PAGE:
Well, since my last forecast (in mid-May), it has been a crazy weather late Spring through late Autumn.  Late Spring and early Summer 2023 was one of the wettest I can ever recall.  Then it got hot.  We only got one good snowfall in October, and November has been dry.  The Lake Eldora Snotel is currently only at 46% of average.

Worry not, however.  There’s no correlation between early season snow and midseason snow.  And, it looks like we’re about to see at least a bit of snow.  Yah! 

A complicated system from the west northwest looks to hit our patrol zone from Friday through Monday.  It doesn’t look too big of a snow producer as the winds will be consistently from the west.  Our only hope for significant snow is that a jet streak forecasted to brush overhead on Sunday overdelivers.  Nevertheless, we should get some snow.  Here are the various model snow forecasts:

8” – WRF Model (though Sundy evening)

6” – European Model

5” – Canadian Model 

3” – American Model

It does look like it will be windy and cold during the storm. 

Then, a ridge of high pressure (i.e., crappy pleasant and sunny weather) looks to dominate our weather from Tuesday through Thursday. 

The next potential system, at the edge of forecast fairyland, is set to come in around next Friday (12/8) or so.  Here are the model snow forecasts:

5” – European Model

1” – Canadian and American Models


-Jordan (Thursday 11/30/23 afternoon)

Geeky Notes:

References to the American Model are to the American (GFS) Model grid including Brainerd Lake with an average elevation of 9,439’.  References to the Canadian Model are the Canadian (GDPS) Model grid including Brainerd Lake with an average elevation of 10,253’.  References to the WRF Model are the CAIC WRF Hi-Res Model point forecast for Eldora Ski Area with an elevation of 9,189’.  References to the European Model are the European (ECMWF) Model on a point with my cursor at my best estimate of Eldora Ski Area.  For big picture overviews, I tend to rely on the American Model, not because I think it is the most accurate, but because (i) it is free and (ii) I like its interface.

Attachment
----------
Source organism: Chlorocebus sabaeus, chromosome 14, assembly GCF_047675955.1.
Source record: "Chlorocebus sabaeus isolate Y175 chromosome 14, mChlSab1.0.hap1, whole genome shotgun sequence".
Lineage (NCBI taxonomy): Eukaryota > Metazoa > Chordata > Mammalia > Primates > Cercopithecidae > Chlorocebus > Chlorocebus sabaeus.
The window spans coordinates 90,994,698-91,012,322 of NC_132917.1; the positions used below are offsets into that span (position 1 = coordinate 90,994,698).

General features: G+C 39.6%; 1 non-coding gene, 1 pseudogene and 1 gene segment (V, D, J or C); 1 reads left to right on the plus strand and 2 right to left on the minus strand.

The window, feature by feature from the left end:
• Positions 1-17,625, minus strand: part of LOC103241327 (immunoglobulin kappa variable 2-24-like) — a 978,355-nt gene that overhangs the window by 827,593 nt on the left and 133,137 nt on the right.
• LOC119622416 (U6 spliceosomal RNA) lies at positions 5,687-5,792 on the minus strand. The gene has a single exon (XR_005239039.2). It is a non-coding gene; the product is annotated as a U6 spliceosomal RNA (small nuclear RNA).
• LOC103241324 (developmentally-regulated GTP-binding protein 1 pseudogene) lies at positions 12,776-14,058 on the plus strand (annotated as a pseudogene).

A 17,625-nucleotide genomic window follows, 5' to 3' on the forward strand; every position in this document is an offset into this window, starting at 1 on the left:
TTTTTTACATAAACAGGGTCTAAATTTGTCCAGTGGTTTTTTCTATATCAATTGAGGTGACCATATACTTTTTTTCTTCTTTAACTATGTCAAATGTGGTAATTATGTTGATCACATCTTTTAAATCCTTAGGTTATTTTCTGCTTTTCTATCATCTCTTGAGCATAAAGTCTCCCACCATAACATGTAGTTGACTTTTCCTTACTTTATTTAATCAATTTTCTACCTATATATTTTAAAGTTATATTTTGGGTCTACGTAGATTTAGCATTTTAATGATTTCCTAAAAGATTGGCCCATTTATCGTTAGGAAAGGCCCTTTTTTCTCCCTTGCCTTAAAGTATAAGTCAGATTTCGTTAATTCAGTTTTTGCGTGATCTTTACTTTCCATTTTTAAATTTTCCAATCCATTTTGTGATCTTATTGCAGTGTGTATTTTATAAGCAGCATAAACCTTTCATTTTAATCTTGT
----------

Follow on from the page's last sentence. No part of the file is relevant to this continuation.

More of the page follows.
If you want more details on these forecasts, feel free to buy my Hunting Powder book at Hunting Powder: A Skier’s Guide to Finding Colorado’s Best Snow: Lipp, Jordan, Gratz, Joel: 9780578838533: Amazon.com: Books.  How about that for a shameless plug? Or, the next time you see me at a patrol function, just ask me any questions on how I put together these non-professional forecasts.  Cheers.